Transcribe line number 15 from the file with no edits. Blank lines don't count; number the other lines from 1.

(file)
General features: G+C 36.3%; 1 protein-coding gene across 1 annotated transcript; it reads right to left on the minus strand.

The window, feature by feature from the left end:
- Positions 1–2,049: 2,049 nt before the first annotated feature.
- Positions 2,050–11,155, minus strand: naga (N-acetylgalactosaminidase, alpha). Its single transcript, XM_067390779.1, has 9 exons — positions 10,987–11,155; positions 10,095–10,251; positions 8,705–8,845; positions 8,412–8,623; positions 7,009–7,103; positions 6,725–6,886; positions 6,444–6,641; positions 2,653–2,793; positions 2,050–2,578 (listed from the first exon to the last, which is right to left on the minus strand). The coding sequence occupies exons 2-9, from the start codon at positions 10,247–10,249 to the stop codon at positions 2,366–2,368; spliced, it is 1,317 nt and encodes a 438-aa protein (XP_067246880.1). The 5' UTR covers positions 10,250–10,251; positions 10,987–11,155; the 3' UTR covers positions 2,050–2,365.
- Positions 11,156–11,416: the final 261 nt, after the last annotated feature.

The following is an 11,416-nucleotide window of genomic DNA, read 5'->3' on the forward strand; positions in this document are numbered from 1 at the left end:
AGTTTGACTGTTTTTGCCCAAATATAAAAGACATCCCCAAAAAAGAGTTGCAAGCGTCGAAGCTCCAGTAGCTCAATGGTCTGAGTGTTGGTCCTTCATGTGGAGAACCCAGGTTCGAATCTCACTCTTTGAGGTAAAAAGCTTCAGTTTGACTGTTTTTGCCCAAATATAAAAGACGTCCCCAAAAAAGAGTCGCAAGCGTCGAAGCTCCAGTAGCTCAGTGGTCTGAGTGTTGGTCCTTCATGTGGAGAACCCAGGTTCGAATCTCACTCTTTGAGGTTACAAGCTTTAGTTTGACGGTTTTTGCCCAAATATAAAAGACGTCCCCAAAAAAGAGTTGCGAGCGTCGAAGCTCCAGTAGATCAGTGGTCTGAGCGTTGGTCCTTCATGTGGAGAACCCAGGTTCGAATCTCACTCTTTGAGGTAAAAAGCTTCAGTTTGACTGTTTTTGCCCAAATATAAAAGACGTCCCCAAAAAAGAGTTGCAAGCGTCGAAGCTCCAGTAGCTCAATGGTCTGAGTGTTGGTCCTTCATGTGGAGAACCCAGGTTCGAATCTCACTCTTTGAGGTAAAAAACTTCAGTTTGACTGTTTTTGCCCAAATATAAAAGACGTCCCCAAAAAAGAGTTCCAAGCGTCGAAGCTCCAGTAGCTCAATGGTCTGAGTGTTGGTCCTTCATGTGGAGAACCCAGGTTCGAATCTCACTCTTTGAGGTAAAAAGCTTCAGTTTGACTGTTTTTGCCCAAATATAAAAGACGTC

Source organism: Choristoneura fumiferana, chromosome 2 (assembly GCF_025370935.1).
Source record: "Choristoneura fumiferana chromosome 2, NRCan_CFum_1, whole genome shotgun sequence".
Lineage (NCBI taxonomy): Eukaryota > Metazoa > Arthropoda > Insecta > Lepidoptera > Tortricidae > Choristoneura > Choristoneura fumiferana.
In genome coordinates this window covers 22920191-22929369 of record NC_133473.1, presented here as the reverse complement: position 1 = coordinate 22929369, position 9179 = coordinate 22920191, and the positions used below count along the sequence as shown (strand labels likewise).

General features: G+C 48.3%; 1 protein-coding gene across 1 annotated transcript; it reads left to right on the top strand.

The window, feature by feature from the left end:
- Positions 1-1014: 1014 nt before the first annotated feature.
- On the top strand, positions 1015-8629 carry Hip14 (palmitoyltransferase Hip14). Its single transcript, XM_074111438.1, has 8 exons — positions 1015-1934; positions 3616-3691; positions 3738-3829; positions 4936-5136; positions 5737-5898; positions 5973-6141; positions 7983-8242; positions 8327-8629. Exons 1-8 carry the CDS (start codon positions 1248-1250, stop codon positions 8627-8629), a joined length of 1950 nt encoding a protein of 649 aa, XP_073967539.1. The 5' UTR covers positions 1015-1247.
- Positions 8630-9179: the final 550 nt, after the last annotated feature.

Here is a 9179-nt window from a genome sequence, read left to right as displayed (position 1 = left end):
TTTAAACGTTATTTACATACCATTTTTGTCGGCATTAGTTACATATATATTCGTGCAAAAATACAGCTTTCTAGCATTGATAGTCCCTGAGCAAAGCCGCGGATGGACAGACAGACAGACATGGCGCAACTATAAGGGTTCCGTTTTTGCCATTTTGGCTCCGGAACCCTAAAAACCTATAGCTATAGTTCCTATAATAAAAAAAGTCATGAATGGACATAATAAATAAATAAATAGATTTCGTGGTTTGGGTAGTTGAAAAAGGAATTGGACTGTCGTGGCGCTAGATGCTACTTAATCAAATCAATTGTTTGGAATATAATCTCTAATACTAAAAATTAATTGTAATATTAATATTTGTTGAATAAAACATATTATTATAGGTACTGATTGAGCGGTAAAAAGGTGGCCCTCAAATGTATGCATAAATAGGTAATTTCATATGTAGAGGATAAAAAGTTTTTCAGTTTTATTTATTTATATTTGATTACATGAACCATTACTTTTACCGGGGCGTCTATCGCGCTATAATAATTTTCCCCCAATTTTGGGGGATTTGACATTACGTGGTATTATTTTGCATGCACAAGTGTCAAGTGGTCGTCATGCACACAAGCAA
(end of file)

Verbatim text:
- On the top strand, positions 1015-8629 carry Hip14 (palmitoyltransferase Hip14). Its single transcript, XM_074111438.1, has 8 exons — positions 1015-1934; positions 3616-3691; positions 3738-3829; positions 4936-5136; positions 5737-5898; positions 5973-6141; positions 7983-8242; positions 8327-8629. Exons 1-8 carry the CDS (start codon positions 1248-1250, stop codon positions 8627-8629), a joined length of 1950 nt encoding a protein of 649 aa, XP_073967539.1. The 5' UTR covers positions 1015-1247.